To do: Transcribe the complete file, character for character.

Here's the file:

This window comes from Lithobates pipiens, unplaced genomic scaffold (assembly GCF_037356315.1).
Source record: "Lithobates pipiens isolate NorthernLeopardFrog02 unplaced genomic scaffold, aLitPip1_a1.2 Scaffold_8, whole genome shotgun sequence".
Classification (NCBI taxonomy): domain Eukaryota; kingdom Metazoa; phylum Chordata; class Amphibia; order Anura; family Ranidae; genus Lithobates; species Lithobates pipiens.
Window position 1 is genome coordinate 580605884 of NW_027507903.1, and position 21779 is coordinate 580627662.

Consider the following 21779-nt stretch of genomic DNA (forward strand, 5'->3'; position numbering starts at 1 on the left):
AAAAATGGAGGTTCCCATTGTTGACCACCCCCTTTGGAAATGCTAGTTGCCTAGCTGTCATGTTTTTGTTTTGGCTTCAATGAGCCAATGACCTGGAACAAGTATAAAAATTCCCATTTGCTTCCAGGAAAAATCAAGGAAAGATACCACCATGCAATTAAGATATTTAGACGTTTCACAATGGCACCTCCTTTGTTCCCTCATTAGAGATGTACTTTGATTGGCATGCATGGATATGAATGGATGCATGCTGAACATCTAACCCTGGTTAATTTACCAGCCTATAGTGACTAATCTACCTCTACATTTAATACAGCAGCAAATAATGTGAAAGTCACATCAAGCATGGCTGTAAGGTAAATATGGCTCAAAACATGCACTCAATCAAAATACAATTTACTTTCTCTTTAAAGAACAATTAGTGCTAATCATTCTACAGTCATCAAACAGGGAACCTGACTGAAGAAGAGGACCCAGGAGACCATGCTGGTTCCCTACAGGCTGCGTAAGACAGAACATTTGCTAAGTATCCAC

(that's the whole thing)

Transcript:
This window comes from Lithobates pipiens, unplaced genomic scaffold (assembly GCF_037356315.1).
Source record: "Lithobates pipiens isolate NorthernLeopardFrog02 unplaced genomic scaffold, aLitPip1_a1.2 Scaffold_8, whole genome shotgun sequence".
Classification (NCBI taxonomy): domain Eukaryota; kingdom Metazoa; phylum Chordata; class Amphibia; order Anura; family Ranidae; genus Lithobates; species Lithobates pipiens.
Window position 1 is genome coordinate 580605884 of NW_027507903.1, and position 21779 is coordinate 580627662.

Consider the following 21779-nt stretch of genomic DNA (forward strand, 5'->3'; position numbering starts at 1 on the left):
AAAAATGGAGGTTCCCATTGTTGACCACCCCCTTTGGAAATGCTAGTTGCCTAGCTGTCATGTTTTTGTTTTGGCTTCAATGAGCCAATGACCTGGAACAAGTATAAAAATTCCCATTTGCTTCCAGGAAAAATCAAGGAAAGATACCACCATGCAATTAAGATATTTAGACGTTTCACAATGGCACCTCCTTTGTTCCCTCATTAGAGATGTACTTTGATTGGCATGCATGGATATGAATGGATGCATGCTGAACATCTAACCCTGGTTAATTTACCAGCCTATAGTGACTAATCTACCTCTACATTTAATACAGCAGCAAATAATGTGAAAGTCACATCAAGCATGGCTGTAAGGTAAATATGGCTCAAAACATGCACTCAATCAAAATACAATTTACTTTCTCTTTAAAGAACAATTAGTGCTAATCATTCTACAGTCATCAAACAGGGAACCTGACTGAAGAAGAGGACCCAGGAGACCATGCTGGTTCCCTACAGGCTGCGTAAGACAGAACATTTGCTAAGTATCCAC